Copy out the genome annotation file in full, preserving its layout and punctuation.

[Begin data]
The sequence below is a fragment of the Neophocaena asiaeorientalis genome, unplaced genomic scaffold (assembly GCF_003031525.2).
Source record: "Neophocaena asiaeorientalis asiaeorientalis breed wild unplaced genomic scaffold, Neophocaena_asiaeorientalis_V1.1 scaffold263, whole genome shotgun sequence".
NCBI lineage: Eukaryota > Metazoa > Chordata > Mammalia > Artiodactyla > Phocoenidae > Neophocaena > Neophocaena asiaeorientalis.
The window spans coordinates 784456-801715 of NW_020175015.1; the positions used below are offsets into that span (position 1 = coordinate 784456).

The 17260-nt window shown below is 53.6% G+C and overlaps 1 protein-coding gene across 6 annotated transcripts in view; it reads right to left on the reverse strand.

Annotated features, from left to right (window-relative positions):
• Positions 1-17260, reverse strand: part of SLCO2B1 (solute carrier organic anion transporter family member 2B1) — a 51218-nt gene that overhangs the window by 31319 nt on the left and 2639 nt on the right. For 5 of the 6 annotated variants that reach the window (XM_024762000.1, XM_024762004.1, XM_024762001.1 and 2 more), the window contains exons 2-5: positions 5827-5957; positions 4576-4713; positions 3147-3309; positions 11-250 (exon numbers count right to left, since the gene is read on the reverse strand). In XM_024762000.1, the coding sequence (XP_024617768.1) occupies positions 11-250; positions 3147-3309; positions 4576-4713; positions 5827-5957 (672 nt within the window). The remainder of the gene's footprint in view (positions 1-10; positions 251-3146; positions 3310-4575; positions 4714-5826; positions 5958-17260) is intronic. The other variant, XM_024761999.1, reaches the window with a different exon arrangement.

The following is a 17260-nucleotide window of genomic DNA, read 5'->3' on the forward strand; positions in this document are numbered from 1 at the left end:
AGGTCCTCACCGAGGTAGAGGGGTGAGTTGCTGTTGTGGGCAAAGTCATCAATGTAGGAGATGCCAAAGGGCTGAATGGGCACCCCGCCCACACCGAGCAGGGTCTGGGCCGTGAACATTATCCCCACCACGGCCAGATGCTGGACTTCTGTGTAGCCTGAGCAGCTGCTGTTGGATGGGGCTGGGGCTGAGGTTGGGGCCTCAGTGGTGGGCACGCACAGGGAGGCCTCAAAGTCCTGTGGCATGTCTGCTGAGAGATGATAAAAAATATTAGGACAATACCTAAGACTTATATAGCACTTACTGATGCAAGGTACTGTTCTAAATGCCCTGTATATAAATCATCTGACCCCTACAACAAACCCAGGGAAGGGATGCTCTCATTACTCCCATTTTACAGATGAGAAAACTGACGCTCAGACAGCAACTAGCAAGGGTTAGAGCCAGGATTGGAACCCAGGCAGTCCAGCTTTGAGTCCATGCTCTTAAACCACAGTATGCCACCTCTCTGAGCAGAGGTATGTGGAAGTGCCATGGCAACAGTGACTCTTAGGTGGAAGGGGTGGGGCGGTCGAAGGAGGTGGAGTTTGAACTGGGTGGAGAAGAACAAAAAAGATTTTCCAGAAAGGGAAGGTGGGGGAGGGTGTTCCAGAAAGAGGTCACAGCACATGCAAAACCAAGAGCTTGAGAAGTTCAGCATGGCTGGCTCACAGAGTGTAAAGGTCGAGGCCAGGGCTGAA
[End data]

The sequence below is a fragment of the Neophocaena asiaeorientalis genome, unplaced genomic scaffold (assembly GCF_003031525.2).
Source record: "Neophocaena asiaeorientalis asiaeorientalis breed wild unplaced genomic scaffold, Neophocaena_asiaeorientalis_V1.1 scaffold263, whole genome shotgun sequence".
NCBI lineage: Eukaryota > Metazoa > Chordata > Mammalia > Artiodactyla > Phocoenidae > Neophocaena > Neophocaena asiaeorientalis.
The window spans coordinates 784456-801715 of NW_020175015.1; the positions used below are offsets into that span (position 1 = coordinate 784456).

The 17260-nt window shown below is 53.6% G+C and overlaps 1 protein-coding gene across 6 annotated transcripts in view; it reads right to left on the reverse strand.

Annotated features, from left to right (window-relative positions):
• Positions 1-17260, reverse strand: part of SLCO2B1 (solute carrier organic anion transporter family member 2B1) — a 51218-nt gene that overhangs the window by 31319 nt on the left and 2639 nt on the right. For 5 of the 6 annotated variants that reach the window (XM_024762000.1, XM_024762004.1, XM_024762001.1 and 2 more), the window contains exons 2-5: positions 5827-5957; positions 4576-4713; positions 3147-3309; positions 11-250 (exon numbers count right to left, since the gene is read on the reverse strand). In XM_024762000.1, the coding sequence (XP_024617768.1) occupies positions 11-250; positions 3147-3309; positions 4576-4713; positions 5827-5957 (672 nt within the window). The remainder of the gene's footprint in view (positions 1-10; positions 251-3146; positions 3310-4575; positions 4714-5826; positions 5958-17260) is intronic. The other variant, XM_024761999.1, reaches the window with a different exon arrangement.

The following is a 17260-nucleotide window of genomic DNA, read 5'->3' on the forward strand; positions in this document are numbered from 1 at the left end:
AGGTCCTCACCGAGGTAGAGGGGTGAGTTGCTGTTGTGGGCAAAGTCATCAATGTAGGAGATGCCAAAGGGCTGAATGGGCACCCCGCCCACACCGAGCAGGGTCTGGGCCGTGAACATTATCCCCACCACGGCCAGATGCTGGACTTCTGTGTAGCCTGAGCAGCTGCTGTTGGATGGGGCTGGGGCTGAGGTTGGGGCCTCAGTGGTGGGCACGCACAGGGAGGCCTCAAAGTCCTGTGGCATGTCTGCTGAGAGATGATAAAAAATATTAGGACAATACCTAAGACTTATATAGCACTTACTGATGCAAGGTACTGTTCTAAATGCCCTGTATATAAATCATCTGACCCCTACAACAAACCCAGGGAAGGGATGCTCTCATTACTCCCATTTTACAGATGAGAAAACTGACGCTCAGACAGCAACTAGCAAGGGTTAGAGCCAGGATTGGAACCCAGGCAGTCCAGCTTTGAGTCCATGCTCTTAAACCACAGTATGCCACCTCTCTGAGCAGAGGTATGTGGAAGTGCCATGGCAACAGTGACTCTTAGGTGGAAGGGGTGGGGCGGTCGAAGGAGGTGGAGTTTGAACTGGGTGGAGAAGAACAAAAAAGATTTTCCAGAAAGGGAAGGTGGGGGAGGGTGTTCCAGAAAGAGGTCACAGCACATGCAAAACCAAGAGCTTGAGAAGTTCAGCATGGCTGGCTCACAGAGTGTAAAGGTCGAGGCCAGGGCTGAA